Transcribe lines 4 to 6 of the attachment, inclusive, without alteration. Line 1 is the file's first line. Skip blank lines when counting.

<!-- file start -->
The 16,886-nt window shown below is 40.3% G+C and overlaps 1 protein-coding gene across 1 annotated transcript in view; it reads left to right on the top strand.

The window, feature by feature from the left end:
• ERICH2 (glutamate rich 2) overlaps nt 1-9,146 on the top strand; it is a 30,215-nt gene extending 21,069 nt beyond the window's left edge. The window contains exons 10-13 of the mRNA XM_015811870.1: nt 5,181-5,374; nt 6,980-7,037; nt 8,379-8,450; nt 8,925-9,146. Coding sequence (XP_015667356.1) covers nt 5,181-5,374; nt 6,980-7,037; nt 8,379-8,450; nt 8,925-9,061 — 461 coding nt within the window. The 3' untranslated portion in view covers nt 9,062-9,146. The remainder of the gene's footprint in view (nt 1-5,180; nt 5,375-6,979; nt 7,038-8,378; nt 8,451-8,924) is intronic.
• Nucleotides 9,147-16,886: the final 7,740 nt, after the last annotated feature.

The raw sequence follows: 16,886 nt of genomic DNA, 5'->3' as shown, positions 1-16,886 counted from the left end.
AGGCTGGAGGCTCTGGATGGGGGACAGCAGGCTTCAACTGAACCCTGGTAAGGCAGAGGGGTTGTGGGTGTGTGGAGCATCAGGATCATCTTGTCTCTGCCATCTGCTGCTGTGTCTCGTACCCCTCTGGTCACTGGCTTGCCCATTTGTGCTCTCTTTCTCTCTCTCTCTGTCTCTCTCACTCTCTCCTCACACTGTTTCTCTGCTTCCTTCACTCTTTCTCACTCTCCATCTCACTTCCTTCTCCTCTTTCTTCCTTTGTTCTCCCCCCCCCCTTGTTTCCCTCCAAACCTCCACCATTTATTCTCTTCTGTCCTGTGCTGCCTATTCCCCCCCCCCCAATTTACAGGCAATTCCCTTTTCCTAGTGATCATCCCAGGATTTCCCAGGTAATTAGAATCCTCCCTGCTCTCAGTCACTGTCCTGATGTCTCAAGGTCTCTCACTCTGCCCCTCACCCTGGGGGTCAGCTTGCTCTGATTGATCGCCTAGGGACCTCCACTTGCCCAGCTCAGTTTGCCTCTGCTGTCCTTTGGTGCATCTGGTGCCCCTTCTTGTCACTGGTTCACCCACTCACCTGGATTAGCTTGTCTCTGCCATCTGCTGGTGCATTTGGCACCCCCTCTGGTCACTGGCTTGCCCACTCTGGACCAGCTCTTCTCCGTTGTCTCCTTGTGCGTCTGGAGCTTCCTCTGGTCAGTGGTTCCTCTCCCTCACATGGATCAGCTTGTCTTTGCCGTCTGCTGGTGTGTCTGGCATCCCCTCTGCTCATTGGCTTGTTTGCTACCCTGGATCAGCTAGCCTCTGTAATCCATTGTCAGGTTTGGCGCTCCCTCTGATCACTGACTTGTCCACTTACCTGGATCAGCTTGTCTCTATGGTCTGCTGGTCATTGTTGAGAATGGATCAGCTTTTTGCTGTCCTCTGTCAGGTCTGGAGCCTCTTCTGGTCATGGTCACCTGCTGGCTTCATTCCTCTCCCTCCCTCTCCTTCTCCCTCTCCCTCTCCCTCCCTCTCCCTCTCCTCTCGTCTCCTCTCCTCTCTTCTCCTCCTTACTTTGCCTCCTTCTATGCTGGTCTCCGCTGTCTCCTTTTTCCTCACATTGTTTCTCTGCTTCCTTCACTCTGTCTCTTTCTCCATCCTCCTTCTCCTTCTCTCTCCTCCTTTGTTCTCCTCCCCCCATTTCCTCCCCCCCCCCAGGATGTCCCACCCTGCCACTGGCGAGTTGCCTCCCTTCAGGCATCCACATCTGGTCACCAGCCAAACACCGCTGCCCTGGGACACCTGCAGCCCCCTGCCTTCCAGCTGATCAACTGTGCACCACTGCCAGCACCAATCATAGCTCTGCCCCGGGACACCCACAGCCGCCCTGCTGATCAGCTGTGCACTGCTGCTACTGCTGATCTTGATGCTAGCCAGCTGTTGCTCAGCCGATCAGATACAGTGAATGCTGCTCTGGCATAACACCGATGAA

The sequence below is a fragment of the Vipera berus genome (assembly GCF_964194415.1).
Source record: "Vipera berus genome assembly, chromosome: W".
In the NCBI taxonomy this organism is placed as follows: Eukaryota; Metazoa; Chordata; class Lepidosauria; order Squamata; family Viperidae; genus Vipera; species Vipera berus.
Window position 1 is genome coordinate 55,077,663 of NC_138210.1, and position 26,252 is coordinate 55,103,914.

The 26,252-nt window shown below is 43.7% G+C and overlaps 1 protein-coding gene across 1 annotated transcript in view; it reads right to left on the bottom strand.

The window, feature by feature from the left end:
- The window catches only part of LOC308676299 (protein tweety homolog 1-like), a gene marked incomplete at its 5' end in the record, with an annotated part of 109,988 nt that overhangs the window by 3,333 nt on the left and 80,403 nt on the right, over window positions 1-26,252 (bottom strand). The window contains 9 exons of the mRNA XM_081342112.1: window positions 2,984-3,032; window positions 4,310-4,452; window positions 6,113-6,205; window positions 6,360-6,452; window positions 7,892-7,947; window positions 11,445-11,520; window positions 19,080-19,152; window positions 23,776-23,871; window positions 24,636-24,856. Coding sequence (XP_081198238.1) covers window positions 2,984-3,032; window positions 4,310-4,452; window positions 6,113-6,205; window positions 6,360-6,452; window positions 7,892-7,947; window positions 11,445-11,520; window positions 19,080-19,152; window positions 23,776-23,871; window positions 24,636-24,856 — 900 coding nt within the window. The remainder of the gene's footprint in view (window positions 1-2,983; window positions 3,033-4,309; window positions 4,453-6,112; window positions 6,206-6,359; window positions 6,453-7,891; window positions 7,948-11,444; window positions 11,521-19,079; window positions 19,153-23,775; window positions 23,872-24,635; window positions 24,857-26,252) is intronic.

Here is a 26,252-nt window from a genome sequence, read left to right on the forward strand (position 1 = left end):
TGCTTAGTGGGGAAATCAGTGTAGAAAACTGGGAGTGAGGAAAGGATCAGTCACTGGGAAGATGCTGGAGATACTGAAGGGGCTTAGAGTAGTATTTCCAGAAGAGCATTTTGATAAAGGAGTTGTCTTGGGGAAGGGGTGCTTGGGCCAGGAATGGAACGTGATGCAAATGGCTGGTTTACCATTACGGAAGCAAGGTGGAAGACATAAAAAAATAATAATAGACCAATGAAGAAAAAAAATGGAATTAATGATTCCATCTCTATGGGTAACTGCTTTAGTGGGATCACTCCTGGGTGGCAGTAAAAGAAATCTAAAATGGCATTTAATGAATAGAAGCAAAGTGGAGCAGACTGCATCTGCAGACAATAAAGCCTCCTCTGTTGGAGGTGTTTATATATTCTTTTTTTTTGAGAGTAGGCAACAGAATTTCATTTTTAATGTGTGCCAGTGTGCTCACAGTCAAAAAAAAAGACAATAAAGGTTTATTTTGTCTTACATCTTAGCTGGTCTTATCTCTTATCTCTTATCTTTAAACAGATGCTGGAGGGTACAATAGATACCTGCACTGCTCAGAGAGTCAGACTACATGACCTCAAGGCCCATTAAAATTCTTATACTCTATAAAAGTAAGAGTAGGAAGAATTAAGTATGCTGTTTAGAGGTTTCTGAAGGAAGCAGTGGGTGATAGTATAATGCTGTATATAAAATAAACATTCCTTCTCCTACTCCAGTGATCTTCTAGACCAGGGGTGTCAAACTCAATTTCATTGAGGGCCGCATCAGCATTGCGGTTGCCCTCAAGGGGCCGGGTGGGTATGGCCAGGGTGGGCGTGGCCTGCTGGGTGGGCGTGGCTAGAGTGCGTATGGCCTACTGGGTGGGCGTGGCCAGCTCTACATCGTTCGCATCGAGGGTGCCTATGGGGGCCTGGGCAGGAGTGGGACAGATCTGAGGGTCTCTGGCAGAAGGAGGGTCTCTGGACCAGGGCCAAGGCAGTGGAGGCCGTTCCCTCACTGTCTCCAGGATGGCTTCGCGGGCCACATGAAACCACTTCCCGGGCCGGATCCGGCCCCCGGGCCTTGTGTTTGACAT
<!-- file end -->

• Nucleotides 9,147-16,886: the final 7,740 nt, after the last annotated feature.

The raw sequence follows: 16,886 nt of genomic DNA, 5'->3' as shown, positions 1-16,886 counted from the left end.
AGGCTGGAGGCTCTGGATGGGGGACAGCAGGCTTCAACTGAACCCTGGTAAGGCAGAGGGGTTGTGGGTGTGTGGAGCATCAGGATCATCTTGTCTCTGCCATCTGCTGCTGTGTCTCGTACCCCTCTGGTCACTGGCTTGCCCATTTGTGCTCTCTTTCTCTCTCTCTCTGTCTCTCTCACTCTCTCCTCACACTGTTTCTCTGCTTCCTTCACTCTTTCTCACTCTCCATCTCACTTCCTTCTCCTCTTTCTTCCTTTGTTCTCCCCCCCCCCTTGTTTCCCTCCAAACCTCCACCATTTATTCTCTTCTGTCCTGTGCTGCCTATTCCCCCCCCCCCAATTTACAGGCAATTCCCTTTTCCTAGTGATCATCCCAGGATTTCCCAGGTAATTAGAATCCTCCCTGCTCTCAGTCACTGTCCTGATGTCTCAAGGTCTCTCACTCTGCCCCTCACCCTGGGGGTCAGCTTGCTCTGATTGATCGCCTAGGGACCTCCACTTGCCCAGCTCAGTTTGCCTCTGCTGTCCTTTGGTGCATCTGGTGCCCCTTCTTGTCACTGGTTCACCCACTCACCTGGATTAGCTTGTCTCTGCCATCTGCTGGTGCATTTGGCACCCCCTCTGGTCACTGGCTTGCCCACTCTGGACCAGCTCTTCTCCGTTGTCTCCTTGTGCGTCTGGAGCTTCCTCTGGTCAGTGGTTCCTCTCCCTCACATGGATCAGCTTGTCTTTGCCGTCTGCTGGTGTGTCTGGCATCCCCTCTGCTCATTGGCTTGTTTGCTACCCTGGATCAGCTAGCCTCTGTAATCCATTGTCAGGTTTGGCGCTCCCTCTGATCACTGACTTGTCCACTTACCTGGATCAGCTTGTCTCTATGGTCTGCTGGTCATTGTTGAGAATGGATCAGCTTTTTGCTGTCCTCTGTCAGGTCTGGAGCCTCTTCTGGTCATGGTCACCTGCTGGCTTCATTCCTCTCCCTCCCTCTCCTTCTCCCTCTCCCTCTCCCTCCCTCTCCCTCTCCTCTCGTCTCCTCTCCTCTCTTCTCCTCCTTACTTTGCCTCCTTCTATGCTGGTCTCCGCTGTCTCCTTTTTCCTCACATTGTTTCTCTGCTTCCTTCACTCTGTCTCTTTCTCCATCCTCCTTCTCCTTCTCTCTCCTCCTTTGTTCTCCTCCCCCCATTTCCTCCCCCCCCCCAGGATGTCCCACCCTGCCACTGGCGAGTTGCCTCCCTTCAGGCATCCACATCTGGTCACCAGCCAAACACCGCTGCCCTGGGACACCTGCAGCCCCCTGCCTTCCAGCTGATCAACTGTGCACCACTGCCAGCACCAATCATAGCTCTGCCCCGGGACACCCACAGCCGCCCTGCTGATCAGCTGTGCACTGCTGCTACTGCTGATCTTGATGCTAGCCAGCTGTTGCTCAGCCGATCAGATACAGTGAATGCTGCTCTGGCATAACACCGATGAA